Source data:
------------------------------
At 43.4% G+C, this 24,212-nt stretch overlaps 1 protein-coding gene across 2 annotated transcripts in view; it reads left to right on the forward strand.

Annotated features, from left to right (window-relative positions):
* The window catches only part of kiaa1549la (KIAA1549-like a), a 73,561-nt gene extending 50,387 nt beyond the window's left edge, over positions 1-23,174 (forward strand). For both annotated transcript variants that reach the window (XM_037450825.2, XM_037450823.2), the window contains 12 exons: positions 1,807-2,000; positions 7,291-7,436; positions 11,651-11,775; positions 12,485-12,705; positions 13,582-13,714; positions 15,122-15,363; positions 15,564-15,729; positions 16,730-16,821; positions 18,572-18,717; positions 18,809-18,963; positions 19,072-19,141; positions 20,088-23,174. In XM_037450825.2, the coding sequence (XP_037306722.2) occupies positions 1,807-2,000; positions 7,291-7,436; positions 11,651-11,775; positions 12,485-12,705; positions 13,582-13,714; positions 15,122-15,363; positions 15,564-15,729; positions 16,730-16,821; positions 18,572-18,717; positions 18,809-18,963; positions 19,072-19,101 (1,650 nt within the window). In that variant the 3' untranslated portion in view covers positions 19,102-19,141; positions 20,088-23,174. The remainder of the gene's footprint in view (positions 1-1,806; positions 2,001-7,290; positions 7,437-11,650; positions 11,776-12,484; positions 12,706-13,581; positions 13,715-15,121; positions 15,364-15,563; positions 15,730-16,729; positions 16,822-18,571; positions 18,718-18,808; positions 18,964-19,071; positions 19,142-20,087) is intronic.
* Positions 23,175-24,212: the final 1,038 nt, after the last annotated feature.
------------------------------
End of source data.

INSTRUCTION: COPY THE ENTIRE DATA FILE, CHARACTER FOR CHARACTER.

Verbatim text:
At 43.4% G+C, this 24,212-nt stretch overlaps 1 protein-coding gene across 2 annotated transcripts in view; it reads left to right on the forward strand.

Annotated features, from left to right (window-relative positions):
* The window catches only part of kiaa1549la (KIAA1549-like a), a 73,561-nt gene extending 50,387 nt beyond the window's left edge, over positions 1-23,174 (forward strand). For both annotated transcript variants that reach the window (XM_037450825.2, XM_037450823.2), the window contains 12 exons: positions 1,807-2,000; positions 7,291-7,436; positions 11,651-11,775; positions 12,485-12,705; positions 13,582-13,714; positions 15,122-15,363; positions 15,564-15,729; positions 16,730-16,821; positions 18,572-18,717; positions 18,809-18,963; positions 19,072-19,141; positions 20,088-23,174. In XM_037450825.2, the coding sequence (XP_037306722.2) occupies positions 1,807-2,000; positions 7,291-7,436; positions 11,651-11,775; positions 12,485-12,705; positions 13,582-13,714; positions 15,122-15,363; positions 15,564-15,729; positions 16,730-16,821; positions 18,572-18,717; positions 18,809-18,963; positions 19,072-19,101 (1,650 nt within the window). In that variant the 3' untranslated portion in view covers positions 19,102-19,141; positions 20,088-23,174. The remainder of the gene's footprint in view (positions 1-1,806; positions 2,001-7,290; positions 7,437-11,650; positions 11,776-12,484; positions 12,706-13,581; positions 13,715-15,121; positions 15,364-15,563; positions 15,730-16,729; positions 16,822-18,571; positions 18,718-18,808; positions 18,964-19,071; positions 19,142-20,087) is intronic.
* Positions 23,175-24,212: the final 1,038 nt, after the last annotated feature.